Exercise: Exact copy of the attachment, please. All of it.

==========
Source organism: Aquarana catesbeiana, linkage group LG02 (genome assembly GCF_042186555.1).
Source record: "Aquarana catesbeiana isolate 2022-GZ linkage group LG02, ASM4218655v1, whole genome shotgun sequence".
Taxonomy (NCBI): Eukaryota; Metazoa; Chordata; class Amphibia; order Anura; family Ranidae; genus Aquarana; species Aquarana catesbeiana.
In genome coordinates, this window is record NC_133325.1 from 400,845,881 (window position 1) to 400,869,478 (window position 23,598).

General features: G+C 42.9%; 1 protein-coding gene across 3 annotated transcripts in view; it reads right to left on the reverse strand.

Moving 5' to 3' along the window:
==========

Source organism: Aquarana catesbeiana, linkage group LG02 (genome assembly GCF_042186555.1).
Source record: "Aquarana catesbeiana isolate 2022-GZ linkage group LG02, ASM4218655v1, whole genome shotgun sequence".
Taxonomy (NCBI): Eukaryota; Metazoa; Chordata; class Amphibia; order Anura; family Ranidae; genus Aquarana; species Aquarana catesbeiana.
In genome coordinates, this window is record NC_133325.1 from 400,845,881 (window position 1) to 400,869,478 (window position 23,598).

General features: G+C 42.9%; 1 protein-coding gene across 3 annotated transcripts in view; it reads right to left on the reverse strand.

Moving 5' to 3' along the window: